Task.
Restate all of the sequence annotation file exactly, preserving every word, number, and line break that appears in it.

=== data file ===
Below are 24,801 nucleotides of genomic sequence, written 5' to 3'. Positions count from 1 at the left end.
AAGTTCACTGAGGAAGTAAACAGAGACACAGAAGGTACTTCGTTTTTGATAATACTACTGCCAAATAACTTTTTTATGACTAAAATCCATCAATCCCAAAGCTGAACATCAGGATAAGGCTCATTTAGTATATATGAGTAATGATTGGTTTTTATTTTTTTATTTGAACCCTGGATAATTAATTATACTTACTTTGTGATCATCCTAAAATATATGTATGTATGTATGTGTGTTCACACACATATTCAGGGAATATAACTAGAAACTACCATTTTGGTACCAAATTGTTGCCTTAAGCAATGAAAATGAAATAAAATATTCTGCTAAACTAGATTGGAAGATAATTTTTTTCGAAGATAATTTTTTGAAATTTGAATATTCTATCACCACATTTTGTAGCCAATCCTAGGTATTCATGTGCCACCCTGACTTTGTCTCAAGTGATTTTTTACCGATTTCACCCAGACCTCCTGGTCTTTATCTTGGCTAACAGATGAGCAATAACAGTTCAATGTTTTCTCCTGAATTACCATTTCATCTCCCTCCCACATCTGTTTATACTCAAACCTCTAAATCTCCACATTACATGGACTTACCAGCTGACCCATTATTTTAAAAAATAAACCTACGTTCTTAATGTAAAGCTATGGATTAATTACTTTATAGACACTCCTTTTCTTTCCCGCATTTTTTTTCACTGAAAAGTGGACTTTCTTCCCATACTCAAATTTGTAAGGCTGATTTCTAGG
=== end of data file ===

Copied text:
Below are 24,801 nucleotides of genomic sequence, written 5' to 3'. Positions count from 1 at the left end.
AAGTTCACTGAGGAAGTAAACAGAGACACAGAAGGTACTTCGTTTTTGATAATACTACTGCCAAATAACTTTTTTATGACTAAAATCCATCAATCCCAAAGCTGAACATCAGGATAAGGCTCATTTAGTATATATGAGTAATGATTGGTTTTTATTTTTTTATTTGAACCCTGGATAATTAATTATACTTACTTTGTGATCATCCTAAAATATATGTATGTATGTATGTGTGTTCACACACATATTCAGGGAATATAACTAGAAACTACCATTTTGGTACCAAATTGTTGCCTTAAGCAATGAAAATGAAATAAAATATTCTGCTAAACTAGATTGGAAGATAATTTTTTTCGAAGATAATTTTTTGAAATTTGAATATTCTATCACCACATTTTGTAGCCAATCCTAGGTATTCATGTGCCACCCTGACTTTGTCTCAAGTGATTTTTTACCGATTTCACCCAGACCTCCTGGTCTTTATCTTGGCTAACAGATGAGCAATAACAGTTCAATGTTTTCTCCTGAATTACCATTTCATCTCCCTCCCACATCTGTTTATACTCAAACCTCTAAATCTCCACATTACATGGACTTACCAGCTGACCCATTATTTTAAAAAATAAACCTACGTTCTTAATGTAAAGCTATGGATTAATTACTTTATAGACACTCCTTTTCTTTCCCGCATTTTTTTTCACTGAAAAGTGGACTTTCTTCCCATACTCAAATTTGTAAGGCTGATTTCTAGG